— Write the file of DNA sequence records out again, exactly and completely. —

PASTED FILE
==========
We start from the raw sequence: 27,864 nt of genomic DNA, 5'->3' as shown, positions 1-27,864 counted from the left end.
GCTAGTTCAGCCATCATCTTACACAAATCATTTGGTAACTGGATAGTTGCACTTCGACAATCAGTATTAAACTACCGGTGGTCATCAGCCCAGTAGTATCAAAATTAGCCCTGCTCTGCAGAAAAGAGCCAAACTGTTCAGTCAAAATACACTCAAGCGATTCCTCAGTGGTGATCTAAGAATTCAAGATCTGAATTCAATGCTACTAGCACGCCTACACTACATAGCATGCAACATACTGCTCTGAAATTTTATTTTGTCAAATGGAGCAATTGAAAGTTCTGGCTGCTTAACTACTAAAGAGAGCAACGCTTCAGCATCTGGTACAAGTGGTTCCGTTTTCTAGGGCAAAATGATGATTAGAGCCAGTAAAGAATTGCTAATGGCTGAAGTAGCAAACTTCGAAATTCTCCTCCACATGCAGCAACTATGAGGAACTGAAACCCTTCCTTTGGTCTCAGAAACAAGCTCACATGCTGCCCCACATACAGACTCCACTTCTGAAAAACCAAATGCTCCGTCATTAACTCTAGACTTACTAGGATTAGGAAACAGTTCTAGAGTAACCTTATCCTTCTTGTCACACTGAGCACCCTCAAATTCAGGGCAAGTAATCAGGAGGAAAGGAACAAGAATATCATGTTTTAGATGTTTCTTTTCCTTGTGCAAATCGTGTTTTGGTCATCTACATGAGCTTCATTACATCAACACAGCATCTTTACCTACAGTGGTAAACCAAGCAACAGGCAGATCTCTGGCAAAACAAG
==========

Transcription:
We start from the raw sequence: 27,864 nt of genomic DNA, 5'->3' as shown, positions 1-27,864 counted from the left end.
GCTAGTTCAGCCATCATCTTACACAAATCATTTGGTAACTGGATAGTTGCACTTCGACAATCAGTATTAAACTACCGGTGGTCATCAGCCCAGTAGTATCAAAATTAGCCCTGCTCTGCAGAAAAGAGCCAAACTGTTCAGTCAAAATACACTCAAGCGATTCCTCAGTGGTGATCTAAGAATTCAAGATCTGAATTCAATGCTACTAGCACGCCTACACTACATAGCATGCAACATACTGCTCTGAAATTTTATTTTGTCAAATGGAGCAATTGAAAGTTCTGGCTGCTTAACTACTAAAGAGAGCAACGCTTCAGCATCTGGTACAAGTGGTTCCGTTTTCTAGGGCAAAATGATGATTAGAGCCAGTAAAGAATTGCTAATGGCTGAAGTAGCAAACTTCGAAATTCTCCTCCACATGCAGCAACTATGAGGAACTGAAACCCTTCCTTTGGTCTCAGAAACAAGCTCACATGCTGCCCCACATACAGACTCCACTTCTGAAAAACCAAATGCTCCGTCATTAACTCTAGACTTACTAGGATTAGGAAACAGTTCTAGAGTAACCTTATCCTTCTTGTCACACTGAGCACCCTCAAATTCAGGGCAAGTAATCAGGAGGAAAGGAACAAGAATATCATGTTTTAGATGTTTCTTTTCCTTGTGCAAATCGTGTTTTGGTCATCTACATGAGCTTCATTACATCAACACAGCATCTTTACCTACAGTGGTAAACCAAGCAACAGGCAGATCTCTGGCAAAACAAG